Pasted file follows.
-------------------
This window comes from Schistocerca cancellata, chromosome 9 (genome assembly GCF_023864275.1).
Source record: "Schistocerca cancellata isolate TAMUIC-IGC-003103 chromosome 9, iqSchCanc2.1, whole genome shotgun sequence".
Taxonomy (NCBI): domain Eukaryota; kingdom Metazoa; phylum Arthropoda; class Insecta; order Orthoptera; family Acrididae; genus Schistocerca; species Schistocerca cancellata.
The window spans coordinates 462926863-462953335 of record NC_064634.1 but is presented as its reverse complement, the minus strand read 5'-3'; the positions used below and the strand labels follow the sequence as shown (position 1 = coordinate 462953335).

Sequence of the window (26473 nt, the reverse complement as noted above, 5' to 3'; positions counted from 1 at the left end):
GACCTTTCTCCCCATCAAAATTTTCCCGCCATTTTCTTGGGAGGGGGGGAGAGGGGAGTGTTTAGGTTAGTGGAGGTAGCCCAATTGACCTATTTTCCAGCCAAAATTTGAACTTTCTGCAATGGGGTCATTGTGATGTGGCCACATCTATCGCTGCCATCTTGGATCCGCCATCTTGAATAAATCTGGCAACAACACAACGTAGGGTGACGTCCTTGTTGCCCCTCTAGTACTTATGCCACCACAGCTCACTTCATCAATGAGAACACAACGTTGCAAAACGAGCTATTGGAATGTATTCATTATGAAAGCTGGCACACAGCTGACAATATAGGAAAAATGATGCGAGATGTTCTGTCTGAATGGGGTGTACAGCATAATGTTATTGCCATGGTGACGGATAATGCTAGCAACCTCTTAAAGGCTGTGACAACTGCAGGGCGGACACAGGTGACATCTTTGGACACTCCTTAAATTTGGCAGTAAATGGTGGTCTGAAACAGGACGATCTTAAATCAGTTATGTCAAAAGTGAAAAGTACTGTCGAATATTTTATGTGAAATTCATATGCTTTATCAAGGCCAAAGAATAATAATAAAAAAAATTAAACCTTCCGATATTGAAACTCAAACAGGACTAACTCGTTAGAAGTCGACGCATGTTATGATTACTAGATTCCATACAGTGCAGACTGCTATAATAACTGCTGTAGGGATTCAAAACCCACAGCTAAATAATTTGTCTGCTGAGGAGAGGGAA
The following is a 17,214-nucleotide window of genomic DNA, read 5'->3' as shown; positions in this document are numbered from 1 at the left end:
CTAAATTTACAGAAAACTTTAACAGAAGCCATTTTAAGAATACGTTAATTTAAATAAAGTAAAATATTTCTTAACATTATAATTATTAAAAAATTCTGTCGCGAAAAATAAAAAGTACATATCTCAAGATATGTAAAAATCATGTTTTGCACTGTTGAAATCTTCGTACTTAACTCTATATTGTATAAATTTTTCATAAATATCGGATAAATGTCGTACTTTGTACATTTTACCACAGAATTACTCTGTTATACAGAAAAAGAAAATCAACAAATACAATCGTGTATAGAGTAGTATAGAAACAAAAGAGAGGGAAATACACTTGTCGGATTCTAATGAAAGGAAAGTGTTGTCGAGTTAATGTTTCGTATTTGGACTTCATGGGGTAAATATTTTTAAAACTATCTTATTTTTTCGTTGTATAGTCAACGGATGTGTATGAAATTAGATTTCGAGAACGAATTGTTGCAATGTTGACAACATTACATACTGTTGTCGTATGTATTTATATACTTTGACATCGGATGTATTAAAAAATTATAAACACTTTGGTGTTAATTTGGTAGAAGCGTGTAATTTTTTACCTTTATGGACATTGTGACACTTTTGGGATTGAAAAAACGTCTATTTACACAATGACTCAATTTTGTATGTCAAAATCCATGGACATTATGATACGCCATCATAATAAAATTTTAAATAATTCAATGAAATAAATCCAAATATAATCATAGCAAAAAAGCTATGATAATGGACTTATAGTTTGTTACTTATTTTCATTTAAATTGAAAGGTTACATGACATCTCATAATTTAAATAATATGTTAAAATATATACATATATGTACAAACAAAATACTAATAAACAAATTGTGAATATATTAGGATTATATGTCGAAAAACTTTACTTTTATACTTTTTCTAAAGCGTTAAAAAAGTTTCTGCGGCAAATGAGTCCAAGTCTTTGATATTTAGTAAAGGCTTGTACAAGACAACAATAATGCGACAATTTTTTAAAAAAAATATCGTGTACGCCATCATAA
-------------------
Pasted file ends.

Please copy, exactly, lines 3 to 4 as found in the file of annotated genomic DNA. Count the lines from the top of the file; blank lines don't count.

Taxonomy (NCBI): domain Eukaryota; kingdom Metazoa; phylum Arthropoda; class Insecta; order Orthoptera; family Acrididae; genus Schistocerca; species Schistocerca cancellata.
The window spans coordinates 462926863-462953335 of record NC_064634.1 but is presented as its reverse complement, the minus strand read 5'-3'; the positions used below and the strand labels follow the sequence as shown (position 1 = coordinate 462953335).